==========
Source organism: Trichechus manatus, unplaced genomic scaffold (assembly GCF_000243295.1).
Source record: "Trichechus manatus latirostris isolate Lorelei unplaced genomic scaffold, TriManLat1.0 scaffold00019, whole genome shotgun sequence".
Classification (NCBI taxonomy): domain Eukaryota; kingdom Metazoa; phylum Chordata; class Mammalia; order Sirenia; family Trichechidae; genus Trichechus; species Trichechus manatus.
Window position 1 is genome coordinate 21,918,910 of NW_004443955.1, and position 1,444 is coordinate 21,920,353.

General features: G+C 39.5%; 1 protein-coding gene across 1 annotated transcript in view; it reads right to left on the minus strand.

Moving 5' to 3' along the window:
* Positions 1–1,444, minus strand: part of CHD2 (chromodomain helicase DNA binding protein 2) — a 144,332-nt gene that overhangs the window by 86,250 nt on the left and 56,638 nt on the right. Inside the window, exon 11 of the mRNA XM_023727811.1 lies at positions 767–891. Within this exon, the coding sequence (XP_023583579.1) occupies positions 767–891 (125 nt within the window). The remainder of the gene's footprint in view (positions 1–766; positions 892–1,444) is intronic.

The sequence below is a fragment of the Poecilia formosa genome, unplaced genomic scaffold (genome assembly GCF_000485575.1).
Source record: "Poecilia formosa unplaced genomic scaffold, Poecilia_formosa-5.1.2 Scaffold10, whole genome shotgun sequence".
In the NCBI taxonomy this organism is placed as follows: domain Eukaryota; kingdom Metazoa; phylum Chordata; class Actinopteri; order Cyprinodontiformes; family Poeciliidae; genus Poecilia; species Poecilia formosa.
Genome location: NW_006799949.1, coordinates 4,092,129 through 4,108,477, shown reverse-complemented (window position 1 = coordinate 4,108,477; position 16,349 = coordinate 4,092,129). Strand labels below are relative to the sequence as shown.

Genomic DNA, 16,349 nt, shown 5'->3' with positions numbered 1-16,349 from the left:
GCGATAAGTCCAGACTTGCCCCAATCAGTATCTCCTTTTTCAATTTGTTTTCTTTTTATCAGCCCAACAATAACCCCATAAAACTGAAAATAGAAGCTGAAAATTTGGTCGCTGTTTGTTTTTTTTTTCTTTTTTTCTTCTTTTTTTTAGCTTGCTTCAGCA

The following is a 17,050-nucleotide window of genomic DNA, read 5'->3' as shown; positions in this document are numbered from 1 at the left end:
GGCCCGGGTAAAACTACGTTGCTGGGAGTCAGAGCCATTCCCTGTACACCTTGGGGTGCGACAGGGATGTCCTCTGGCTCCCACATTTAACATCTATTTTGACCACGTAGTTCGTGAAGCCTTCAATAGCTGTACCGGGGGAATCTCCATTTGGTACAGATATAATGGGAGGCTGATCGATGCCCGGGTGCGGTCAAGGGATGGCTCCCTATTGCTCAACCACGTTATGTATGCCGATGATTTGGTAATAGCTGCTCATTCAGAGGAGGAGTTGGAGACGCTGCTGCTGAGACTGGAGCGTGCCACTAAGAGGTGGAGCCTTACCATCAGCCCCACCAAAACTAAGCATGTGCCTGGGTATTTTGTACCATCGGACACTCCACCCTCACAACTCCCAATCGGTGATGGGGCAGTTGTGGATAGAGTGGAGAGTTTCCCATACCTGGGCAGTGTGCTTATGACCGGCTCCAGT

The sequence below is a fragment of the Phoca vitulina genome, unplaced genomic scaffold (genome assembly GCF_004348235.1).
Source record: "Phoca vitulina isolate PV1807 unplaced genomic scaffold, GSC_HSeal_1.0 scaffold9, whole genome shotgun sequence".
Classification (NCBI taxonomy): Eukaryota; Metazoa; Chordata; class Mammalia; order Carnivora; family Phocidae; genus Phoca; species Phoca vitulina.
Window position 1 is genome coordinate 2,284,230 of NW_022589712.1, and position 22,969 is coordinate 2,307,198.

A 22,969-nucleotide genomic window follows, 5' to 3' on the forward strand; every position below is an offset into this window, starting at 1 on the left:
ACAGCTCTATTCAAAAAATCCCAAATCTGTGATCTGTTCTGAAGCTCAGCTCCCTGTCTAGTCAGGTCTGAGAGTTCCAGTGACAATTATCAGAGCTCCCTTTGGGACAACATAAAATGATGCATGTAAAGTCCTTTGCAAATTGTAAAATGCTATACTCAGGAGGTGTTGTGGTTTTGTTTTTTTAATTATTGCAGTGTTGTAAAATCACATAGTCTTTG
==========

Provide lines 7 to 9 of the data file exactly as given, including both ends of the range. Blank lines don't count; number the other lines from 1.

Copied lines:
* Positions 1–1,444, minus strand: part of CHD2 (chromodomain helicase DNA binding protein 2) — a 144,332-nt gene that overhangs the window by 86,250 nt on the left and 56,638 nt on the right. Inside the window, exon 11 of the mRNA XM_023727811.1 lies at positions 767–891. Within this exon, the coding sequence (XP_023583579.1) occupies positions 767–891 (125 nt within the window). The remainder of the gene's footprint in view (positions 1–766; positions 892–1,444) is intronic.

The sequence below is a fragment of the Poecilia formosa genome, unplaced genomic scaffold (genome assembly GCF_000485575.1).
Source record: "Poecilia formosa unplaced genomic scaffold, Poecilia_formosa-5.1.2 Scaffold10, whole genome shotgun sequence".